Monday, August 21, 2017
I have been struggling with faith.
The first time Grace had cancer I didn't known I was a raging co-dependent. I thought God didn't want bad things to happen and when they did I assumed God made a mistake. I couldn't bear to see God making mistakes so I often tried to compensate for him. When Grace got cancer the first time I assumed if I could (insert good deed) then it would explain why God allowed it. It wouldn't be God's mistake if we saw something bigger and better come from it that outweighed the bad. Then it would seem like God had a plan all along and he just used cancer to prove how good things work out for those who love him.
And none of that is or was true.
God allows hard and bad things to happen. God is in control and he allows horrible things to happen and it's not because it was an accident, or an oversight, or because he's evil, or punishing people. We know this because he allowed Adam to sin. He allowed John the Baptist, Paul, and James to be beheaded and Peter to be crucified. He allowed Jesus to die on the cross. He allows many horrific things. But allowing is not the same as wanting or approving or causing it.*See explanation below
Life is hard. Horrifically hard on Earth. Because Earth was never meant to be heaven. When Adam and Eve brought sin into the world the physics of entropy began like a cataclysmic time bomb that worsens each day. Everything has been breaking, humans and the Earth itself, since sin entered. Our hope isn't that God will make this world perfect now, but that he's made a way for us to join him in heaven where everything is healed. I understand that now.
So that's why it's different this time.
On one hand, I don't know if anything, as good as it might have been, could justify the pain my daughter endured from cancer. (Still God brought many good things out of that time and out of our pain). This time I'm not trying to justify her cancer. I don't want to and I know I can't. To be honest, this time hurts my heart a lot more than last time. A lot more. We know what's to come and I'm terrified. I'm angrier at God than the first time. I'm more broken. And now that I have feelings I hurt. Some days I just want to go back into denial and pretend I can make things better by finding ways to outweigh the bad. But I can't. There is no justifying a child suffering cancer.
And I was struggling recently, because I thought that I didn't have faith in God because of how badly I have been hurting these last two weeks. I haven't felt his peace or his presence, and the first time Grace had cancer God's presence was palpable. Not this time. Only spiritual silence. My anger and fear and feelings of betrayal have been overwhelming.
But God has shown me two things. He reminded me that faith isn't always smiling and singing hallelujahs. It's not saying the "fix-it" Bible verses or pretending the fear and pain away. Faith is messy. Trusting in God can look a lot like grief and still be accepted by God as worship. I'm hurting so badly, but for once I'm being honest with God. I'm trusting that I can be broken and that he can bear me. That I can come with nothing and that he can accept me and carry the burden of our relationship. I have become the comatose child again, being spoon-fed by my father. I just wish I didn't have to come back to that so literally.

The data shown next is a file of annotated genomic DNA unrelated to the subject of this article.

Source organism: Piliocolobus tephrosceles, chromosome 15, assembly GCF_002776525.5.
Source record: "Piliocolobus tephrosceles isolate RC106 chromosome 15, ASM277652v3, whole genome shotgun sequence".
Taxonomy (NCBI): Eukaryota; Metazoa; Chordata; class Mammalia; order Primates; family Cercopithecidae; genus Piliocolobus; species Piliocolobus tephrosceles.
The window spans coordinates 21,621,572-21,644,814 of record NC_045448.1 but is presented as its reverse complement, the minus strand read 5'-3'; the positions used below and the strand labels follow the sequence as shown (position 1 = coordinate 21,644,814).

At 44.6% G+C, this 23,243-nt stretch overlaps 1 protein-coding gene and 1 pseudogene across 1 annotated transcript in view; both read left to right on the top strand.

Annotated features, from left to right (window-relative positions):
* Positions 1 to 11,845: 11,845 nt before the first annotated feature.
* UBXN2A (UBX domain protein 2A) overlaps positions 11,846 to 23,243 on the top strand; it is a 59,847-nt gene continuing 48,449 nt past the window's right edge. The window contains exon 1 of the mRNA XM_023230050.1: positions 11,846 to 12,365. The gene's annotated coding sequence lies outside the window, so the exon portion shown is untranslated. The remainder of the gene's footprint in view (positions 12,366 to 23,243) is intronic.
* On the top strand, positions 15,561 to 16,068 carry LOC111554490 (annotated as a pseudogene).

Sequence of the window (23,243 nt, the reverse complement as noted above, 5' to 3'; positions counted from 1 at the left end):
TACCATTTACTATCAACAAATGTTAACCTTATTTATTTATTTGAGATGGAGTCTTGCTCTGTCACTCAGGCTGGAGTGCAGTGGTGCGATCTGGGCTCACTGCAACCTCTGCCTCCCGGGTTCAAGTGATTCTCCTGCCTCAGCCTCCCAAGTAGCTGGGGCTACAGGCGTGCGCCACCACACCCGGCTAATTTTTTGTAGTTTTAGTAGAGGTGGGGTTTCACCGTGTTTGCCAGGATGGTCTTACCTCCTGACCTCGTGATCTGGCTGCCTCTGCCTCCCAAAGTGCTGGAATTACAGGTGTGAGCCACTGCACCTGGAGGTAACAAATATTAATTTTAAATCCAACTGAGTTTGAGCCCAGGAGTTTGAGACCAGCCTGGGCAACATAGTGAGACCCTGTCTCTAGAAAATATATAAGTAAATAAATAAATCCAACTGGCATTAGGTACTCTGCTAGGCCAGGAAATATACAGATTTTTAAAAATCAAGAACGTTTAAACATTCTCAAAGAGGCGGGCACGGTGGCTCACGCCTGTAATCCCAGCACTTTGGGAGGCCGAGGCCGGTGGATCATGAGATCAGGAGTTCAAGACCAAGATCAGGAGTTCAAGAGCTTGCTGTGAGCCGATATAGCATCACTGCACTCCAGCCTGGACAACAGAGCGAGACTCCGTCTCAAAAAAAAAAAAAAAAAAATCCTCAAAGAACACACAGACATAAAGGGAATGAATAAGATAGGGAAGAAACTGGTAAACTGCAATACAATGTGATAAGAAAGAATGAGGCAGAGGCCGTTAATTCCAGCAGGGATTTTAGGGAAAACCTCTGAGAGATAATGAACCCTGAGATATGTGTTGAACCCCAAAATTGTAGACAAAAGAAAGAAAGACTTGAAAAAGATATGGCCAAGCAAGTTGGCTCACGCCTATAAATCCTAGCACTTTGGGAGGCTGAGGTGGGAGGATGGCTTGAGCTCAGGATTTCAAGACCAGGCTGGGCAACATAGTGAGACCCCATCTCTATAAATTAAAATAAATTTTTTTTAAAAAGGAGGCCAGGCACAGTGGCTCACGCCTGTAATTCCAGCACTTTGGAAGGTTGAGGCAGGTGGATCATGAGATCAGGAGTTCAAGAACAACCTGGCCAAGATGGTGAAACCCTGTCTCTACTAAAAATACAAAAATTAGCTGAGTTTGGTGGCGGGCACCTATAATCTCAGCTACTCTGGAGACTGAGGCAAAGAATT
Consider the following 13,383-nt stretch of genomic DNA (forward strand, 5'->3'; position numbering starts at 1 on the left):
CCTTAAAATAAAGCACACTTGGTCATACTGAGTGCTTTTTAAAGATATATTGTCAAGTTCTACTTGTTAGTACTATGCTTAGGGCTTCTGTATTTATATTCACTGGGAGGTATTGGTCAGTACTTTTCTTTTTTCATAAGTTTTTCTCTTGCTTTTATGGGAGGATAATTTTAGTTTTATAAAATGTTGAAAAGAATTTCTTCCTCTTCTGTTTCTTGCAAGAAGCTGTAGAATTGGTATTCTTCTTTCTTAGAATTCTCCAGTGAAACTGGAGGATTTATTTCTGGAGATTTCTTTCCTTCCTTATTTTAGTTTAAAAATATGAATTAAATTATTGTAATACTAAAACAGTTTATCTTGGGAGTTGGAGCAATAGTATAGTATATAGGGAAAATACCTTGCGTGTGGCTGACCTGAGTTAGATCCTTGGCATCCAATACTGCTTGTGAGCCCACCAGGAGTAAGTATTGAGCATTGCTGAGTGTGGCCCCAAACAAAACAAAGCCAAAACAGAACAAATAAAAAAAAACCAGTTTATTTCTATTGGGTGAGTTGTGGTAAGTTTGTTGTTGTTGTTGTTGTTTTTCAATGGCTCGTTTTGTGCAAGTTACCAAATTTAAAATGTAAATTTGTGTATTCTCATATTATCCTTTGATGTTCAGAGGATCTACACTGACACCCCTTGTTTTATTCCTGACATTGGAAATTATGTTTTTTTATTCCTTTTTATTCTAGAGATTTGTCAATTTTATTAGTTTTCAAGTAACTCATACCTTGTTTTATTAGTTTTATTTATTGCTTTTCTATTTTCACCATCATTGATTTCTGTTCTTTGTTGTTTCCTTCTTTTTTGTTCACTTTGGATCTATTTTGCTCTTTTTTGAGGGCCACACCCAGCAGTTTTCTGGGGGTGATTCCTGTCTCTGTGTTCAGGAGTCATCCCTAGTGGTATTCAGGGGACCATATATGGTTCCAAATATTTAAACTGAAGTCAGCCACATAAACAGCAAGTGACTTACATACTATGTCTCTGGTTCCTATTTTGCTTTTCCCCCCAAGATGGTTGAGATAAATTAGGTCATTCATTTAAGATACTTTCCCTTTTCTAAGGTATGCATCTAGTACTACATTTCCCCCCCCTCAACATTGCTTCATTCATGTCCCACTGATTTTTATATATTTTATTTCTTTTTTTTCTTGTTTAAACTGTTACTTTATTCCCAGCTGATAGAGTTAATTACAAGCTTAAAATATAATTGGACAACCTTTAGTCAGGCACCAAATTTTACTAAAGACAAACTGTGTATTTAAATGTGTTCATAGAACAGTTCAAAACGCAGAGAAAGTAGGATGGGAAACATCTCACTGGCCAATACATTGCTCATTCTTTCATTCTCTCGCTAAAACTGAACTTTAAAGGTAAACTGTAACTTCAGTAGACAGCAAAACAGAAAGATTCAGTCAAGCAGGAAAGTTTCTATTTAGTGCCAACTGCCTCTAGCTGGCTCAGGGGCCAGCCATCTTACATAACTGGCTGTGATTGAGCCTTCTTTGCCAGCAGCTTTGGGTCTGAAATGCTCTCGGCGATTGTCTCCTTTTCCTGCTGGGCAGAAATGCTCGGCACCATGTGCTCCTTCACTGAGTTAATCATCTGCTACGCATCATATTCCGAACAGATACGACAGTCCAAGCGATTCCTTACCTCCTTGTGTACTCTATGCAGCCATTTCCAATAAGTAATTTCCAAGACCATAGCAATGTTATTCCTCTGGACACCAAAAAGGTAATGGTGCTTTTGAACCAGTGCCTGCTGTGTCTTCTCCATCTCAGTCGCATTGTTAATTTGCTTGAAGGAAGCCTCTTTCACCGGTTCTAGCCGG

The other thing he's been showing me is the church. And I don't mean a church building, or even just the church we attend, but people who have loved us. A pastor friend of mine said that God gives us more than we can bear. And he does that because we were meant to live out faith in community, and when we're supporting each other, we can bear the unbearable together.
We are surviving Grace's cancer right now because of our friends and family and community- both people of faith and those outside our faith. I haven't felt God's presence in the way I long for, but again and again our people have made God's love for us real and tangible. And so I am grateful, not only for the gift cards, meals, emails, and etc, but mostly because people have become God's hands and feet and have shown me his love when I couldn't find him. In a large way, my faith in God is being supported by them.
I am broken. I am entirely grateful. And I am loved. Goodnight.
* Long explanation: God allowing evil and not causing/approving of evil is a hard concept. Here's an example that might help. We allow the "alt-right" to demonstrate and say horrible, evil things. We allow it because we understand that liberty and freedom are worth it. If we take away their freedom of speech than we begin to live in a dictatorship, even if it's a "good" dictatorship. As Americans we do not cause their hatefulness or approve of their evil, and even fight against it. Still we allow their horrific words and ideals for the sake of freedom.
God is love, and love can only exist in freedom. Real love can't be forced. We do and say horrible, evil things to each other. And God allows it because in order for any of us to love, we must have the ability to choose love and reject evil. Therefore our freedom allows the possibility of evil things to happen.
God does not agree with all our choices and that's why he put such severe penalties (hell) in place to try to deter us from harming each other. But we still do. We manage to hurt even the ones we love. God saw us through the lens of a Father, instead of the lens of a judge, and loved us as his broken children instead of evil people. He had compassion on us and sent Jesus to rescue us from the punishment we deserve. We can say with confidence then, that God allows evil but he does not cause it or accept it and he carries out justice against it. And rather than destroy us, he has rescued us.
Still not satisfied with that answer? Good. That's probably why we're friends. Try reading C.S. Lewis' "Problem of Pain," for a better and more thorough answer.
Posted by Melissa at 10:29 PM